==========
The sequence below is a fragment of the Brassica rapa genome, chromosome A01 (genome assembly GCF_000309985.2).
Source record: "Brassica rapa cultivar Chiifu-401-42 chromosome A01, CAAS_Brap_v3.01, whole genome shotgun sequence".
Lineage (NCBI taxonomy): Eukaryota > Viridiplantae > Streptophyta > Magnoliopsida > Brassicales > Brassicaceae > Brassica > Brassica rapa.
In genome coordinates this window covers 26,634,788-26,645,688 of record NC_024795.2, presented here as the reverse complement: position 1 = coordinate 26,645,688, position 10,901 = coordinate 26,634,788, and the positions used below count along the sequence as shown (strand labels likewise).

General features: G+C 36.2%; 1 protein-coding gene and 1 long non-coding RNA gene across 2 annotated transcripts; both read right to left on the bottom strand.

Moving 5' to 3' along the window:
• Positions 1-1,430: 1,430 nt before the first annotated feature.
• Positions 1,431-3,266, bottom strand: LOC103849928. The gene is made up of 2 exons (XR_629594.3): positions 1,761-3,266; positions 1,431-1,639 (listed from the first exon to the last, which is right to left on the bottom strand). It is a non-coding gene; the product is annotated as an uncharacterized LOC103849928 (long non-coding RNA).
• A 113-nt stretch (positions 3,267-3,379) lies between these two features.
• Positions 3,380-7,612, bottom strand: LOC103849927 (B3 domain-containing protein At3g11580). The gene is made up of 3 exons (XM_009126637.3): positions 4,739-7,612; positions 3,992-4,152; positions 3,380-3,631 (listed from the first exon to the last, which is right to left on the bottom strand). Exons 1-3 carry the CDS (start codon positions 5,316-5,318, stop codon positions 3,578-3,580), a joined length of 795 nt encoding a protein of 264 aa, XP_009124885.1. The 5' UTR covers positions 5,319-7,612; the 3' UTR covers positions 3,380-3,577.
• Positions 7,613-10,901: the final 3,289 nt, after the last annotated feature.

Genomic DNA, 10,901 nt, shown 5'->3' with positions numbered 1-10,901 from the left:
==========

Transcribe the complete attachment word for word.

The sequence below is a fragment of the Brassica rapa genome, chromosome A01 (genome assembly GCF_000309985.2).
Source record: "Brassica rapa cultivar Chiifu-401-42 chromosome A01, CAAS_Brap_v3.01, whole genome shotgun sequence".
Lineage (NCBI taxonomy): Eukaryota > Viridiplantae > Streptophyta > Magnoliopsida > Brassicales > Brassicaceae > Brassica > Brassica rapa.
In genome coordinates this window covers 26,634,788-26,645,688 of record NC_024795.2, presented here as the reverse complement: position 1 = coordinate 26,645,688, position 10,901 = coordinate 26,634,788, and the positions used below count along the sequence as shown (strand labels likewise).

General features: G+C 36.2%; 1 protein-coding gene and 1 long non-coding RNA gene across 2 annotated transcripts; both read right to left on the bottom strand.

Moving 5' to 3' along the window:
• Positions 1-1,430: 1,430 nt before the first annotated feature.
• Positions 1,431-3,266, bottom strand: LOC103849928. The gene is made up of 2 exons (XR_629594.3): positions 1,761-3,266; positions 1,431-1,639 (listed from the first exon to the last, which is right to left on the bottom strand). It is a non-coding gene; the product is annotated as an uncharacterized LOC103849928 (long non-coding RNA).
• A 113-nt stretch (positions 3,267-3,379) lies between these two features.
• Positions 3,380-7,612, bottom strand: LOC103849927 (B3 domain-containing protein At3g11580). The gene is made up of 3 exons (XM_009126637.3): positions 4,739-7,612; positions 3,992-4,152; positions 3,380-3,631 (listed from the first exon to the last, which is right to left on the bottom strand). Exons 1-3 carry the CDS (start codon positions 5,316-5,318, stop codon positions 3,578-3,580), a joined length of 795 nt encoding a protein of 264 aa, XP_009124885.1. The 5' UTR covers positions 5,319-7,612; the 3' UTR covers positions 3,380-3,577.
• Positions 7,613-10,901: the final 3,289 nt, after the last annotated feature.

Genomic DNA, 10,901 nt, shown 5'->3' with positions numbered 1-10,901 from the left: